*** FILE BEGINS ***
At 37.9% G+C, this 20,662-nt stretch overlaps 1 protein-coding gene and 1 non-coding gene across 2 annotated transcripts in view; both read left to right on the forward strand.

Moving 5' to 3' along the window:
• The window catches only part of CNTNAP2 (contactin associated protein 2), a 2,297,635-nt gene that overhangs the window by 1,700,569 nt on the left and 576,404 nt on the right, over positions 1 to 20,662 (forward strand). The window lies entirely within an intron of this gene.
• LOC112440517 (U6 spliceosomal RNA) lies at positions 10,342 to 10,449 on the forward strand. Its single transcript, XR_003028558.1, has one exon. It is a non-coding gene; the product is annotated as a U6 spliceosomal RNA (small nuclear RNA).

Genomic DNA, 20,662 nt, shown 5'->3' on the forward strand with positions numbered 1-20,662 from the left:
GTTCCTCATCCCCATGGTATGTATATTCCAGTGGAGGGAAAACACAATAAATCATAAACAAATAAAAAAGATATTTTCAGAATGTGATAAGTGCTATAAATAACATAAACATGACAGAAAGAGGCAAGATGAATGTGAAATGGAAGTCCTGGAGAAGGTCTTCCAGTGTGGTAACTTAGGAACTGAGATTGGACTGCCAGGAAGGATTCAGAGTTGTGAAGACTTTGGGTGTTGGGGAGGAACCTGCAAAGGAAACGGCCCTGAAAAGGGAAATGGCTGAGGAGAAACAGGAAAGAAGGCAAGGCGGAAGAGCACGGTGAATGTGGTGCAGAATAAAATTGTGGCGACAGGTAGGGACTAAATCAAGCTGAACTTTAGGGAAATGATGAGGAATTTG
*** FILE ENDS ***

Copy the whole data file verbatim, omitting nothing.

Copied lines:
At 37.9% G+C, this 20,662-nt stretch overlaps 1 protein-coding gene and 1 non-coding gene across 2 annotated transcripts in view; both read left to right on the forward strand.

Moving 5' to 3' along the window:
• The window catches only part of CNTNAP2 (contactin associated protein 2), a 2,297,635-nt gene that overhangs the window by 1,700,569 nt on the left and 576,404 nt on the right, over positions 1 to 20,662 (forward strand). The window lies entirely within an intron of this gene.
• LOC112440517 (U6 spliceosomal RNA) lies at positions 10,342 to 10,449 on the forward strand. Its single transcript, XR_003028558.1, has one exon. It is a non-coding gene; the product is annotated as a U6 spliceosomal RNA (small nuclear RNA).

Genomic DNA, 20,662 nt, shown 5'->3' on the forward strand with positions numbered 1-20,662 from the left:
GTTCCTCATCCCCATGGTATGTATATTCCAGTGGAGGGAAAACACAATAAATCATAAACAAATAAAAAAGATATTTTCAGAATGTGATAAGTGCTATAAATAACATAAACATGACAGAAAGAGGCAAGATGAATGTGAAATGGAAGTCCTGGAGAAGGTCTTCCAGTGTGGTAACTTAGGAACTGAGATTGGACTGCCAGGAAGGATTCAGAGTTGTGAAGACTTTGGGTGTTGGGGAGGAACCTGCAAAGGAAACGGCCCTGAAAAGGGAAATGGCTGAGGAGAAACAGGAAAGAAGGCAAGGCGGAAGAGCACGGTGAATGTGGTGCAGAATAAAATTGTGGCGACAGGTAGGGACTAAATCAAGCTGAACTTTAGGGAAATGATGAGGAATTTG